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Distractions for those who come to the Church from Roman Catholic, Anglican and other Protestant backgrounds

A sower went out to sow his seed: and as he sowed, some fell by the wayside; and it was trodden down, and the fowls of the air devoured it. And some fell upon a rock; and as soon as it was sprung up, it withered away, because it lacked moisture. And some fell among thorns; and the thorns sprang up with it, and choked it. And other fell on good ground, and sprang up, and bare fruit an hundredfold. (Lk. 8, 5-8)


In the United Kingdom there are, unfortunately, very few Orthodox of island ancestry. Although in a recent article the imaginary figure of 25,000 was mentioned, the real figure is certainly no higher than 3,000 and may well be as low as 1,000. However, being few in number does not have to mean that we have to be few in fruit. To be fruitful as Orthodox Christians, even to bear fruit ‘an hundredfold’, we have to struggle against three temptations which distract us from ‘the one thing needful’ (Lk. 10, 42). What are these distractions?

Distraction One: The Cult or ‘fallen by the wayside, trodden down and devoured’.

The first distraction is that of the cult, guru worship. Often this is called ‘spiritual fatherhood’ by the naïve and therefore vulnerable. This is when inexperienced priests or others set themselves up as spiritual authorities, and, flattered by the attentions of the naïve, play at being a ‘starets’ or elder. (These frauds love to sprinkle their conversation with a few, usually mispronounced, esoteric, foreign or exotic-sounding words, like ‘starets’, which they tell you are untranslatable!).

In reality, outside monasteries, we all have confessors, but not ‘spiritual fathers’ in the real sense of the word. Today spiritual fathers probably do not exist anywhere in the Orthodox world outside the traditional homelands of Orthodoxy and even then they are very rare. Even in nineteenth century Russia it was commonly said that there were hardly any spiritual fathers left. Let us not be pretentious. Priests can confess, but this does not make us into ‘spiritual fathers’ and certainly does not give us the authority to control people’s lives. The sacrament of the priesthood gives priests the possibility to advise and guide, according to the spiritual readiness of the souls of the penitent and of the priest, but no more than this.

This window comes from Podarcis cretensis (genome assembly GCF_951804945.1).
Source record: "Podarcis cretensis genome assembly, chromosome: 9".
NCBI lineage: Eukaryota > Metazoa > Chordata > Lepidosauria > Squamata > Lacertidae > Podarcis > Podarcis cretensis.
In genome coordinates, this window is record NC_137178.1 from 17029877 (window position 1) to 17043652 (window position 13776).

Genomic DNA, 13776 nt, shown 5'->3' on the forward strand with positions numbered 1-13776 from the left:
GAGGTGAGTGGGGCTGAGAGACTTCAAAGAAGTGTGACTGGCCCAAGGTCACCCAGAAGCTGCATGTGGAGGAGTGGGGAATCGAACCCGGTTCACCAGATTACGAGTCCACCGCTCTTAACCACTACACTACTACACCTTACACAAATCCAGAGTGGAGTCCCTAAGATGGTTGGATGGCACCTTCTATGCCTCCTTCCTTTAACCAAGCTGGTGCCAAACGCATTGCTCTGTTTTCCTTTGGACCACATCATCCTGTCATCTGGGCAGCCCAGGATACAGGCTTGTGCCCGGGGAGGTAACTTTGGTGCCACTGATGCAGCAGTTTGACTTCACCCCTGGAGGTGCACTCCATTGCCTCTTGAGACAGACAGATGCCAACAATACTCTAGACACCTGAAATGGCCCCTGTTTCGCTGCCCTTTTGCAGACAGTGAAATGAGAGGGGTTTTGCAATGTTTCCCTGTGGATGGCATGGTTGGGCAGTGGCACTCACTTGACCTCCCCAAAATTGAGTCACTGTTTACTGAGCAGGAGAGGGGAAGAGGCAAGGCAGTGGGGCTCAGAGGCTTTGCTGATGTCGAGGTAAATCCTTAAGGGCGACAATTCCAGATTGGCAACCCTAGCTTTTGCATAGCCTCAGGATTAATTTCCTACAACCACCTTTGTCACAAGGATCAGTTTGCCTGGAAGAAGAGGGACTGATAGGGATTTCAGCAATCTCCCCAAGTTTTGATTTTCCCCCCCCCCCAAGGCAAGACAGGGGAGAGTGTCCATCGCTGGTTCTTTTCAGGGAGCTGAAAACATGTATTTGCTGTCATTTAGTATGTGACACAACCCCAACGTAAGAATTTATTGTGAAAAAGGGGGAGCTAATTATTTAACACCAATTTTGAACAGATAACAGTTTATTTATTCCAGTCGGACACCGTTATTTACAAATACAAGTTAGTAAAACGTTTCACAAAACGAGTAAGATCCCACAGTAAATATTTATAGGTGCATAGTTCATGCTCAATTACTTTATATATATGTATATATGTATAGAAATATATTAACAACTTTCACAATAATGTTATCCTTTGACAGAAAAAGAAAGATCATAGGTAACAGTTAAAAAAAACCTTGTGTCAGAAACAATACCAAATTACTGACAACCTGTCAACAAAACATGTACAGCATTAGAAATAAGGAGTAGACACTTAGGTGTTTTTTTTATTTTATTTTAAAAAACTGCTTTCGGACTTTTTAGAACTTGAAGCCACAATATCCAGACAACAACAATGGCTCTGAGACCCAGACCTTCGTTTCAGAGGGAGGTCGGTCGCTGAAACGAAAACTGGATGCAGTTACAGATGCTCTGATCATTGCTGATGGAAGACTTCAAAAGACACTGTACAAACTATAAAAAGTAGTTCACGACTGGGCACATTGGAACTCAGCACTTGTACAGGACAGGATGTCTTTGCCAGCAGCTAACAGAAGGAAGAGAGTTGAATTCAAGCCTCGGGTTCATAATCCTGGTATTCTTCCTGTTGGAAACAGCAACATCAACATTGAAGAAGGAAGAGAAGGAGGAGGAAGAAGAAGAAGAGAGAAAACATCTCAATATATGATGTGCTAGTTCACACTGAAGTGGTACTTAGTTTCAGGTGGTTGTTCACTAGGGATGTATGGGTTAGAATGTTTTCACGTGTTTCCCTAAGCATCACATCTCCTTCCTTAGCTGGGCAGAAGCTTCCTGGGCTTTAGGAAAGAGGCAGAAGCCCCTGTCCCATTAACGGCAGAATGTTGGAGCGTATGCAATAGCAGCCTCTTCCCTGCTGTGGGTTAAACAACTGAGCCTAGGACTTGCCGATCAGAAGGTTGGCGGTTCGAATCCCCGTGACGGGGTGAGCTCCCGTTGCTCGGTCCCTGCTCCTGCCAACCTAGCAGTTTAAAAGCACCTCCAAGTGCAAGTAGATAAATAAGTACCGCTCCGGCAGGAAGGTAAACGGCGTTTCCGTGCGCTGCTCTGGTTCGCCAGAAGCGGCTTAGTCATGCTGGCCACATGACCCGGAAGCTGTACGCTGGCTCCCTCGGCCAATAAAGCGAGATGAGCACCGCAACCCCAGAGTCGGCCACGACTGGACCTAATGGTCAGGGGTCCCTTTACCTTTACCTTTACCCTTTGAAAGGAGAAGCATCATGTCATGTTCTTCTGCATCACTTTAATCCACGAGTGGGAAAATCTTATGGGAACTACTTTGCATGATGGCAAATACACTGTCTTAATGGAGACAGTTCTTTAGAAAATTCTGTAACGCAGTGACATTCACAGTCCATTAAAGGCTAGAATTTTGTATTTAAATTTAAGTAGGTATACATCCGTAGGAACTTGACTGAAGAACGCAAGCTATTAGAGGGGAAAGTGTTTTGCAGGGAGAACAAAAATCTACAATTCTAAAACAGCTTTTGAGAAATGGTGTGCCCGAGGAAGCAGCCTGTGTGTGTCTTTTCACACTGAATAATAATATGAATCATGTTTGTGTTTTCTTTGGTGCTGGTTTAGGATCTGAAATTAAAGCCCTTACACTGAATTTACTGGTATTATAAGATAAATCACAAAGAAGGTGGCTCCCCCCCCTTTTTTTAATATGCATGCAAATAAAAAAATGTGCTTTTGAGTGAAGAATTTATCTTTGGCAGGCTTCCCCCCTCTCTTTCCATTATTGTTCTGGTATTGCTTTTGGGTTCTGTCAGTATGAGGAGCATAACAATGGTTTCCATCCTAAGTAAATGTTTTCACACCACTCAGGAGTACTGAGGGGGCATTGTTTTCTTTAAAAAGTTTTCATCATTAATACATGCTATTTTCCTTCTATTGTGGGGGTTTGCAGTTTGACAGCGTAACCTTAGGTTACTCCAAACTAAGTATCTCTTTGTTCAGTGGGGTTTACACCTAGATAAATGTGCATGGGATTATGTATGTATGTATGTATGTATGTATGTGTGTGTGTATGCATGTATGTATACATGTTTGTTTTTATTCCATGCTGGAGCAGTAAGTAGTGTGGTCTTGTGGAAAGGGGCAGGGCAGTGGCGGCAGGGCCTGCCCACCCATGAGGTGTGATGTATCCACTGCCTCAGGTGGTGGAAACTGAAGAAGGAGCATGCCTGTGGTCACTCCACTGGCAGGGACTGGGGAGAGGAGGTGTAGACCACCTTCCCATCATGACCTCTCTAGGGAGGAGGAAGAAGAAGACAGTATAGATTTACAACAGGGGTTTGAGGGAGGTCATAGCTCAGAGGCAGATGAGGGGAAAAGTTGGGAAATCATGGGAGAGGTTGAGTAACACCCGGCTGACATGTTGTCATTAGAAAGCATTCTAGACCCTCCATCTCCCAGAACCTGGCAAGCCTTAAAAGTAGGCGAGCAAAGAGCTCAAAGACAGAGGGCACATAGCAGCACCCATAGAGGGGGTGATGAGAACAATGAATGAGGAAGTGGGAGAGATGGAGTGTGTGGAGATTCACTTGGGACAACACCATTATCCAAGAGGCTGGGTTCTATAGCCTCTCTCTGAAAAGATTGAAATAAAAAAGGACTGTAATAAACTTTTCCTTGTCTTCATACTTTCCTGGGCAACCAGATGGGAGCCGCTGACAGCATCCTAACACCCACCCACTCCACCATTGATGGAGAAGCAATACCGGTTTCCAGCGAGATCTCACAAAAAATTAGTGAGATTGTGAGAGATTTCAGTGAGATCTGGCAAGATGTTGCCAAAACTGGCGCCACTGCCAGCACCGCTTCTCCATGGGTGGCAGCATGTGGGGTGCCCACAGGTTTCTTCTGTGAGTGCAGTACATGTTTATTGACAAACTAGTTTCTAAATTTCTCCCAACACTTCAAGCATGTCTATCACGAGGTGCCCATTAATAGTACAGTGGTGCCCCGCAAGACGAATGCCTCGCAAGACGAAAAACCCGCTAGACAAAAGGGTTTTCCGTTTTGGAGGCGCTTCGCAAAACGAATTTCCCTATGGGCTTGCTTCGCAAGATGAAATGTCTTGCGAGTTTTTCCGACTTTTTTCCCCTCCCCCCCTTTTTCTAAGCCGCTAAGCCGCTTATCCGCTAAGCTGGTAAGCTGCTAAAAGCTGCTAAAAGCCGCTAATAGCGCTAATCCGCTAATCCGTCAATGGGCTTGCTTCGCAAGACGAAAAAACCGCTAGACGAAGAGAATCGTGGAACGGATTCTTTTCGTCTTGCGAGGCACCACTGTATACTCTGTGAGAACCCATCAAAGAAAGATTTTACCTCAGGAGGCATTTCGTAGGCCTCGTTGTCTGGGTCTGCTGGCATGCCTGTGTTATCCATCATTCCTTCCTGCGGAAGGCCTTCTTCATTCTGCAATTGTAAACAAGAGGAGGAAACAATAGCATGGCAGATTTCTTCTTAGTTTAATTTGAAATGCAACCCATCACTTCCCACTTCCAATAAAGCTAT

The control freakery of clericalism, indeed clericalism itself, is not and never has been part of the Orthodox ethos. It can however be found commonly in Evangelical and, increasingly, ‘Charismatic’ groups, and occasionally among Anglo-Catholic and even Roman Catholic ‘spiritual directors’. However, this is not part of Orthodoxy and can only exist on a temporary and artificial basis inside Orthodoxy, where it may have been brought from the outside, secular world. Such was the case in Russia in recent years, where some recent convert priests, Communists yesterday, Orthodox today, set themselves up in delusion as twenty-five year-old ‘young elders’.

There is a danger that such control freakery develops among small and isolated groups of converts, at one extreme or another, whether in old calendarism or in the tyranny of liberalism. It can be identified by bullying, intimidation, humiliation, making people feel guilty (a fantastic Roman Catholic and Protestant technique used to manipulate the weak, sincere, naive and ignorant). Cults refuse to allow people to visit other parishes and churches, where the situation is normal. They require isolation in order to prosper and the labelling and condemnation of all others as ‘schismatics’, ‘heretics’ etc.

The guru, or cult leader, does not want people to see anything else, especially the normal. He wants to keep absolute control in a dictatorship and may even impose on his ‘spiritual children’ not only total obedience, but also a weird uniform of clothing (black is a favoured colour), weird ideas (especially concerning food), the wearing of long beards and long hair etc. In this way the ‘spiritual children’, may all end up looking the same, like clones of their ‘spiritual father’. The guru may sometimes be ably assisted in the formation of such a clone army by an ‘eldress’ or ‘spiritual mother’.

We have seen in 35 years so many charlatans and fakes, interfering in and even ruining the lives of the naïve in this respect, setting themselves up as ‘spiritual fathers’, that we have learned to be suspicious of the phrase. We have seen three major catastrophes in England, three in France, three in the USA, one in Norway and several in Romania, Greece and Russia.

Cults often only fail when the cult leader dies. Only then does freedom come for the deceived members. The cult and its cultishness is when the seed of God falls by the wayside and is trodden down. This is because people do not know how to cultivate it and because spiritual thieves, charlatans and fakes, ‘the fowl of the air’, set themselves up as authorities and devour their victims (and their savings or, even worse, sexual purity). Thus, they take ‘away the word out of their hearts, lest they should believe and be saved’ (Lk. 8, 12).

Let us be clear. We do not belong to Paul, to Apollo or to Cephas: we belong to Christ.